Recent molecular beam experiments of high velocity O, N, and O2 impacting carbon material at high temperature produced detailed surface chemistry data relevant for carbon ablation processes. New data on O and N reactions with carbon has been published using a continuous molecular beam with lower velocity (2000 m/s) and approximately 500 times higher beam flux than previous pulsed-beam experiments. This data is interpreted to construct a new air-carbon ablation model for use in modeling carbon heat shield ablation. The new model comprises 20 reaction mechanisms describing reactions between impinging O, N, and O2 species with carbon and producing scattered products including desorbed O and N, O2 and N2 formed by surface-catalyzed recombination, as well as CO, CO2, and CN. The new model includes surface-coverage dependent reactions and exhibits non-Arrhenius reaction probability in agreement with experimental observations. All reaction mechanisms and rate coefficients are described in detail and each is supported by experimental evidence or theory. The model predicts pressure effects and is tested for a wide range of temperatures and pressures relevant to hypersonic flight. Model results are shown to agree well with available data and are shown to have significant differences compared to other models from the literature.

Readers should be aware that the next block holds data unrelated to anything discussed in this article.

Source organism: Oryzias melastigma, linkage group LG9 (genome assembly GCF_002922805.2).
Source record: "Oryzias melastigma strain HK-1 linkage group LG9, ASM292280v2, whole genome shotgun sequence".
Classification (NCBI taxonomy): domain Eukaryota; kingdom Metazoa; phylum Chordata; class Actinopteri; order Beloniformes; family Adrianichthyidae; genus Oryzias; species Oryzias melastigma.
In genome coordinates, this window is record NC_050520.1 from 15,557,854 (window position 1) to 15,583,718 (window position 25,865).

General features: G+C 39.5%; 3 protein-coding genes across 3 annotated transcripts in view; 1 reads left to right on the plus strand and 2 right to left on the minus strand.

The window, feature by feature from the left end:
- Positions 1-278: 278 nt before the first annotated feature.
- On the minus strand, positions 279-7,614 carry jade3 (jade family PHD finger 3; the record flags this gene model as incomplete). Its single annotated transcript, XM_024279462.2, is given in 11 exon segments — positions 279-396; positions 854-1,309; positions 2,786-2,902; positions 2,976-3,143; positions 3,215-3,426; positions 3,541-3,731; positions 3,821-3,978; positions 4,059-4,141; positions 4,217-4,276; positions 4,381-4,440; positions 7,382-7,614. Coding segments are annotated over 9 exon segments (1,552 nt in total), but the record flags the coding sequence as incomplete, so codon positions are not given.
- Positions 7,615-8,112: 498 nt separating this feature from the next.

|Original language||English (US)|
|Title of host publication||AIAA Scitech 2021 Forum|
|Publisher||American Institute of Aeronautics and Astronautics Inc, AIAA|
|Number of pages||24|
|State||Published - 2021|
|Event||AIAA Science and Technology Forum and Exposition, AIAA SciTech Forum 2021 - Virtual, Online|
Duration: Jan 11 2021 → Jan 15 2021
|Name||AIAA Scitech 2021 Forum|
|Conference||AIAA Science and Technology Forum and Exposition, AIAA SciTech Forum 2021|
|Period||1/11/21 → 1/15/21|
Bibliographical noteFunding Information:
This work was sponsored by the U.S. Air Force Office of Scientific Research (AFOSR) under grant FA9550-17-1-0057. The views and conclusions contained herein are those of the authors and should not be interpreted as necessarily representing the official policies or endorsements, either expressed or implied, of the AFOSR or the U.S. Government.
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